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Cancer Discov. 2014 Oct;4(10):1140-53. doi: 10.1158/2159-8290.CD-14-0623. Epub 2014 Aug 5.

Somatic ERCC2 mutations correlate with cisplatin sensitivity in muscle-invasive urothelial carcinoma.

Author information

1
Department of Medical Oncology, Dana-Farber Cancer Institute, Harvard Medical School, Boston, Massachusetts. Broad Institute of MIT and Harvard, Cambridge, Massachusetts.
2
Department of Radiation Oncology, Dana-Farber Cancer Institute, Harvard Medical School, Boston, Massachusetts. Harvard Radiation Oncology Program, Boston, Massachusetts.
3
Urology Service, Department of Surgery, Memorial Sloan Kettering Cancer Center, New York, New York.
4
Weill Cornell Medical College, Cornell University, New York, New York. Genitourinary Oncology Service, Department of Medicine, Memorial Sloan Kettering Cancer Center, New York, New York.
5
Weill Cornell Medical College, Cornell University, New York, New York. Department of Pathology, Memorial Sloan Kettering Cancer Center, New York, New York.
6
Broad Institute of MIT and Harvard, Cambridge, Massachusetts.
7
Department of Epidemiology and Biostatistics, Memorial Sloan Kettering Cancer Center, New York, New York.
8
Department of Radiation Oncology, Dana-Farber Cancer Institute, Harvard Medical School, Boston, Massachusetts.
9
Genitourinary Oncology Service, Department of Medicine, Memorial Sloan Kettering Cancer Center, New York, New York.
10
Division of Hematology/Oncology, Department of Medicine, University of Rochester Medical Center School of Medicine and Dentistry, Rochester, New York.
11
Department of Medical Oncology, Dana-Farber Cancer Institute, Harvard Medical School, Boston, Massachusetts.
12
Department of Pathology, Brigham and Women's Hospital, Harvard Medical School, Boston, Massachusetts.
13
Broad Institute of MIT and Harvard, Cambridge, Massachusetts. Massachusetts General Hospital Cancer Center and Department of Pathology, Boston, Massachusetts.
14
Urology Service, Department of Surgery, Memorial Sloan Kettering Cancer Center, New York, New York. Weill Cornell Medical College, Cornell University, New York, New York.
15
Weill Cornell Medical College, Cornell University, New York, New York. Genitourinary Oncology Service, Department of Medicine, Memorial Sloan Kettering Cancer Center, New York, New York. Human Oncology and Pathogenesis Program, Memorial Sloan Kettering Cancer Center, New York, New York.
16
Department of Medical Oncology, Dana-Farber Cancer Institute, Harvard Medical School, Boston, Massachusetts. Broad Institute of MIT and Harvard, Cambridge, Massachusetts. rosenbj1@mskcc.org levi_garraway@dfci.harvard.edu.
17
Weill Cornell Medical College, Cornell University, New York, New York. Genitourinary Oncology Service, Department of Medicine, Memorial Sloan Kettering Cancer Center, New York, New York. rosenbj1@mskcc.org levi_garraway@dfci.harvard.edu.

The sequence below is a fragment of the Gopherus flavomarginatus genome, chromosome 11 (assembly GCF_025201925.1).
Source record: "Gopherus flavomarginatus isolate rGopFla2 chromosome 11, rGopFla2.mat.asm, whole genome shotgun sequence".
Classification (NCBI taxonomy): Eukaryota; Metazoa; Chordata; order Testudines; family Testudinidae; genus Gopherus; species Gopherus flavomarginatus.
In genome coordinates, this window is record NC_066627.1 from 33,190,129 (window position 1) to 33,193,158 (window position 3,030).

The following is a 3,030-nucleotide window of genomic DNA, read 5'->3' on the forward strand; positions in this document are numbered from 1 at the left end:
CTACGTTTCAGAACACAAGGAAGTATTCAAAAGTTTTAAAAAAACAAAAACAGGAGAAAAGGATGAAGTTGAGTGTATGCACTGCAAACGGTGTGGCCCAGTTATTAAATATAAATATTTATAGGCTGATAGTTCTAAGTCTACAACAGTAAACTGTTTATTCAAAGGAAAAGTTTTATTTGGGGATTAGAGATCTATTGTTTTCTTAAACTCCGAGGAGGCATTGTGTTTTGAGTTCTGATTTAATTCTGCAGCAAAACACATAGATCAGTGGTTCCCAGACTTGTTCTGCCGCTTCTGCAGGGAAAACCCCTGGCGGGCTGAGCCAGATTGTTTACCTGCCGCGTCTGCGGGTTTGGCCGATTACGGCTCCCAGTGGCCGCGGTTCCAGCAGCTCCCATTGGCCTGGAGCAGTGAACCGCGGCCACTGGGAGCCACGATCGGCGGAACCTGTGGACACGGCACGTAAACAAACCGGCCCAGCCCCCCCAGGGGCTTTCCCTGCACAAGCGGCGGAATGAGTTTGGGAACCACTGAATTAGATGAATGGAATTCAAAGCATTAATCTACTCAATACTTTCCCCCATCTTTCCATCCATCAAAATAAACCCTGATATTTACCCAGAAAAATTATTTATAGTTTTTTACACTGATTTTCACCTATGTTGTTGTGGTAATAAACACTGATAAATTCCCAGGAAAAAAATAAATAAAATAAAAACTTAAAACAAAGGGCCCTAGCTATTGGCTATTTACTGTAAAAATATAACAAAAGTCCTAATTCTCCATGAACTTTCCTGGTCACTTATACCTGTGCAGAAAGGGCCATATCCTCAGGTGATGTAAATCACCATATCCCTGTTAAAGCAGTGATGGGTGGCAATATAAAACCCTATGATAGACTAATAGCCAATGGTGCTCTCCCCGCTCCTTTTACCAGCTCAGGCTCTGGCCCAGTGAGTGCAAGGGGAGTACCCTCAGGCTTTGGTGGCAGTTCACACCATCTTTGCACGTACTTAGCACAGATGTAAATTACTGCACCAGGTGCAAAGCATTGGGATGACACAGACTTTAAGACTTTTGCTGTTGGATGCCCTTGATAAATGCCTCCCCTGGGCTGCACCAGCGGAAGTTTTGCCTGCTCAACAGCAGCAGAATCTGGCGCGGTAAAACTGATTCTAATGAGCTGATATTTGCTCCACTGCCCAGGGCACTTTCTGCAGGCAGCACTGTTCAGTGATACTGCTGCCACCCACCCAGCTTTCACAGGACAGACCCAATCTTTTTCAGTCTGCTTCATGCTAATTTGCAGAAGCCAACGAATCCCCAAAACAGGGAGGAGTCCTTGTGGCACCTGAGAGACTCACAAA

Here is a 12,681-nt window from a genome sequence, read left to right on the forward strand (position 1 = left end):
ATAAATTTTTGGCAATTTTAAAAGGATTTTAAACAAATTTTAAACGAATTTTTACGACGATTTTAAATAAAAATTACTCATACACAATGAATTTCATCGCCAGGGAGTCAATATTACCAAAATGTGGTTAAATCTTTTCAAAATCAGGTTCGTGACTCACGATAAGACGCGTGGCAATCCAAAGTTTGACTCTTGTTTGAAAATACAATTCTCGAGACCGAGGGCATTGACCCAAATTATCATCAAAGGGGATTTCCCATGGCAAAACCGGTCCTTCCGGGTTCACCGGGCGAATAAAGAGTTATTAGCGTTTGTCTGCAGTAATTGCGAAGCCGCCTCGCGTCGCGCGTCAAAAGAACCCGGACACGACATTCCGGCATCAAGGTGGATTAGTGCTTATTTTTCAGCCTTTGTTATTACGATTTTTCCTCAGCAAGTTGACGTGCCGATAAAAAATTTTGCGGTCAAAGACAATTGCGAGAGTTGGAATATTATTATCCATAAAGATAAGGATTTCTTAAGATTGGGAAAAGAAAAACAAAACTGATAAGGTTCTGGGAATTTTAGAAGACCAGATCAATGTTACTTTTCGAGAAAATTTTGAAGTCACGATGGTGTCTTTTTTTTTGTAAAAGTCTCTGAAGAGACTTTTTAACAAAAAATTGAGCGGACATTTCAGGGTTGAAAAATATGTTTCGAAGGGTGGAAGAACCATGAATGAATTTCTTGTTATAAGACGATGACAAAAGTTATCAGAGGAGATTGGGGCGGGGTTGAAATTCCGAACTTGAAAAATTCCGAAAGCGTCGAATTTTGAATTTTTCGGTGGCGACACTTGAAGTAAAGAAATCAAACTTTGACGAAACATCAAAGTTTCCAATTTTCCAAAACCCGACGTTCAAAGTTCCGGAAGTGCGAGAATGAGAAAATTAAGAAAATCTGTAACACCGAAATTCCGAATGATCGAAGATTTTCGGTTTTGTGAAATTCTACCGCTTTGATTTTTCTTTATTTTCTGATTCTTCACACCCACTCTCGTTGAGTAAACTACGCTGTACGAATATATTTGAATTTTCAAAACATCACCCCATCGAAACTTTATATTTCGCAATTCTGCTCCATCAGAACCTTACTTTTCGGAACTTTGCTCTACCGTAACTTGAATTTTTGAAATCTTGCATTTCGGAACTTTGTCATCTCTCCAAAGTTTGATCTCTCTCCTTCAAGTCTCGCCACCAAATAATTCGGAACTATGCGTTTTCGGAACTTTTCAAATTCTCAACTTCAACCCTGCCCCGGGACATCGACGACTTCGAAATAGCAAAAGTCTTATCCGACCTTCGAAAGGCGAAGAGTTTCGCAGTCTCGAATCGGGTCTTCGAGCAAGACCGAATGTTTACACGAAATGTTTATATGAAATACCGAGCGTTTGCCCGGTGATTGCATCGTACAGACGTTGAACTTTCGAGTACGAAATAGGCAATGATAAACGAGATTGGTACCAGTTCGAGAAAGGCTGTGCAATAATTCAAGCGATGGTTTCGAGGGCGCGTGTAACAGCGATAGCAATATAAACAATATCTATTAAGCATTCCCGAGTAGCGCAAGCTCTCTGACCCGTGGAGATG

Abstract

Cisplatin-based chemotherapy is the standard of care for patients with muscle-invasive urothelial carcinoma. Pathologic downstaging to pT0/pTis after neoadjuvant cisplatin-based chemotherapy is associated with improved survival, although molecular determinants of cisplatin response are incompletely understood. We performed whole-exome sequencing on pretreatment tumor and germline DNA from 50 patients with muscle-invasive urothelial carcinoma who received neoadjuvant cisplatin-based chemotherapy followed by cystectomy (25 pT0/pTis "responders," 25 pT2+ "nonresponders") to identify somatic mutations that occurred preferentially in responders. ERCC2, a nucleotide excision repair gene, was the only significantly mutated gene enriched in the cisplatin responders compared with nonresponders (q < 0.01). Expression of representative ERCC2 mutants in an ERCC2-deficient cell line failed to rescue cisplatin and UV sensitivity compared with wild-type ERCC2. The lack of normal ERCC2 function may contribute to cisplatin sensitivity in urothelial cancer, and somatic ERCC2 mutation status may inform cisplatin-containing regimen usage in muscle-invasive urothelial carcinoma.

SIGNIFICANCE:

Somatic ERCC2 mutations correlate with complete response to cisplatin-based chemosensitivity in muscle-invasive urothelial carcinoma, and clinically identified mutations lead to cisplatin sensitivity in vitro. Nucleotide excision repair pathway defects may drive exceptional response to conventional chemotherapy.

PMID:
25096233
PMCID:
PMC4238969
DOI:
10.1158/2159-8290.CD-14-0623
[Indexed for MEDLINE]
Free PMC Article

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